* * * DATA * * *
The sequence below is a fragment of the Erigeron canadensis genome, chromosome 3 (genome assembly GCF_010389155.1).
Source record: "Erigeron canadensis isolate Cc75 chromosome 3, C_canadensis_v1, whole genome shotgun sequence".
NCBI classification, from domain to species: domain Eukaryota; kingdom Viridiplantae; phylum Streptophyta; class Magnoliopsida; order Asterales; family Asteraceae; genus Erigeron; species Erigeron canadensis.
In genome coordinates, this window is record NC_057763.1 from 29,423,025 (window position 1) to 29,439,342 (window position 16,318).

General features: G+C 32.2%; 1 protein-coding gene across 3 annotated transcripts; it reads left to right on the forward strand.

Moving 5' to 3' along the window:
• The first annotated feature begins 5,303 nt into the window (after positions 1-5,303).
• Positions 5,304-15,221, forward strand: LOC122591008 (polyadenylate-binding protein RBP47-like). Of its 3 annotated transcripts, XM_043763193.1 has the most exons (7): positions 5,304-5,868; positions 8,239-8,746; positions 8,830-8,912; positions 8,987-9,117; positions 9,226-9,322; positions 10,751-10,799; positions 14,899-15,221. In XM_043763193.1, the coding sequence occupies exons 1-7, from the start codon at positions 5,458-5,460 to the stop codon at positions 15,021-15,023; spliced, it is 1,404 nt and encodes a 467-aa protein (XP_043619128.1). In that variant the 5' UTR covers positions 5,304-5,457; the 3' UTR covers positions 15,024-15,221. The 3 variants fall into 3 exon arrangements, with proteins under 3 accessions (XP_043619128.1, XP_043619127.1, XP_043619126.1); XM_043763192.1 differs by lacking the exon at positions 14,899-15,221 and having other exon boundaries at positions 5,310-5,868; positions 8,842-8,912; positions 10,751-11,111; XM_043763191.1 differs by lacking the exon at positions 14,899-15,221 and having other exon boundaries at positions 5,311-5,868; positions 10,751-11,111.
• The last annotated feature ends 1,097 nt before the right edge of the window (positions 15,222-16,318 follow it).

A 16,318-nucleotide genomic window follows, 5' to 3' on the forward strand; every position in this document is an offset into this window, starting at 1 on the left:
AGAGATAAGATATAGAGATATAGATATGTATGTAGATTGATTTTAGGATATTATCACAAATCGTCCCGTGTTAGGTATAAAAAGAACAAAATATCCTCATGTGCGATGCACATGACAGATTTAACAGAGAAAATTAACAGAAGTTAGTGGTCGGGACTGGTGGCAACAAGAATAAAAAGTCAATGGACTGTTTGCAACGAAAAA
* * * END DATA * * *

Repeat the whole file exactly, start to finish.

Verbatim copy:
The sequence below is a fragment of the Erigeron canadensis genome, chromosome 3 (genome assembly GCF_010389155.1).
Source record: "Erigeron canadensis isolate Cc75 chromosome 3, C_canadensis_v1, whole genome shotgun sequence".
NCBI classification, from domain to species: domain Eukaryota; kingdom Viridiplantae; phylum Streptophyta; class Magnoliopsida; order Asterales; family Asteraceae; genus Erigeron; species Erigeron canadensis.
In genome coordinates, this window is record NC_057763.1 from 29,423,025 (window position 1) to 29,439,342 (window position 16,318).

General features: G+C 32.2%; 1 protein-coding gene across 3 annotated transcripts; it reads left to right on the forward strand.

Moving 5' to 3' along the window:
• The first annotated feature begins 5,303 nt into the window (after positions 1-5,303).
• Positions 5,304-15,221, forward strand: LOC122591008 (polyadenylate-binding protein RBP47-like). Of its 3 annotated transcripts, XM_043763193.1 has the most exons (7): positions 5,304-5,868; positions 8,239-8,746; positions 8,830-8,912; positions 8,987-9,117; positions 9,226-9,322; positions 10,751-10,799; positions 14,899-15,221. In XM_043763193.1, the coding sequence occupies exons 1-7, from the start codon at positions 5,458-5,460 to the stop codon at positions 15,021-15,023; spliced, it is 1,404 nt and encodes a 467-aa protein (XP_043619128.1). In that variant the 5' UTR covers positions 5,304-5,457; the 3' UTR covers positions 15,024-15,221. The 3 variants fall into 3 exon arrangements, with proteins under 3 accessions (XP_043619128.1, XP_043619127.1, XP_043619126.1); XM_043763192.1 differs by lacking the exon at positions 14,899-15,221 and having other exon boundaries at positions 5,310-5,868; positions 8,842-8,912; positions 10,751-11,111; XM_043763191.1 differs by lacking the exon at positions 14,899-15,221 and having other exon boundaries at positions 5,311-5,868; positions 10,751-11,111.
• The last annotated feature ends 1,097 nt before the right edge of the window (positions 15,222-16,318 follow it).

A 16,318-nucleotide genomic window follows, 5' to 3' on the forward strand; every position in this document is an offset into this window, starting at 1 on the left:
AGAGATAAGATATAGAGATATAGATATGTATGTAGATTGATTTTAGGATATTATCACAAATCGTCCCGTGTTAGGTATAAAAAGAACAAAATATCCTCATGTGCGATGCACATGACAGATTTAACAGAGAAAATTAACAGAAGTTAGTGGTCGGGACTGGTGGCAACAAGAATAAAAAGTCAATGGACTGTTTGCAACGAAAAA